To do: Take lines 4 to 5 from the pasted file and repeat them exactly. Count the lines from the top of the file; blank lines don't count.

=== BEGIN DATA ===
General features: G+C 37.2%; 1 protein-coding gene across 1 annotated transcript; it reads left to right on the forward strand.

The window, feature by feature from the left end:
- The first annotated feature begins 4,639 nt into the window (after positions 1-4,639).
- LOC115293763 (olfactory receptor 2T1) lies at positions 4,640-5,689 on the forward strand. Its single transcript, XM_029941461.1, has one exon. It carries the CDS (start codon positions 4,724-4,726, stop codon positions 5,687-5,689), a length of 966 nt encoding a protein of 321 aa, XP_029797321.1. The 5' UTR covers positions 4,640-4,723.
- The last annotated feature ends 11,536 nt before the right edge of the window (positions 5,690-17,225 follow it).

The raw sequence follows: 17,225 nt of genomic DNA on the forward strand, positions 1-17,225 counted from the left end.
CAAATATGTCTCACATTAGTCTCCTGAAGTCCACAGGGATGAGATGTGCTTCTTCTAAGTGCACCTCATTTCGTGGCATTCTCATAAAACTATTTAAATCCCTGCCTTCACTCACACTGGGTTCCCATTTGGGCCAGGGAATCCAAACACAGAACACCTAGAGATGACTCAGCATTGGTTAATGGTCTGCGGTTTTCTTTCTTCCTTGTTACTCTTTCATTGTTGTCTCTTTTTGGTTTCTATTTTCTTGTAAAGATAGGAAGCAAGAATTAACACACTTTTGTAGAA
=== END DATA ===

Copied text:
- LOC115293763 (olfactory receptor 2T1) lies at positions 4,640-5,689 on the forward strand. Its single transcript, XM_029941461.1, has one exon. It carries the CDS (start codon positions 4,724-4,726, stop codon positions 5,687-5,689), a length of 966 nt encoding a protein of 321 aa, XP_029797321.1. The 5' UTR covers positions 4,640-4,723.
- The last annotated feature ends 11,536 nt before the right edge of the window (positions 5,690-17,225 follow it).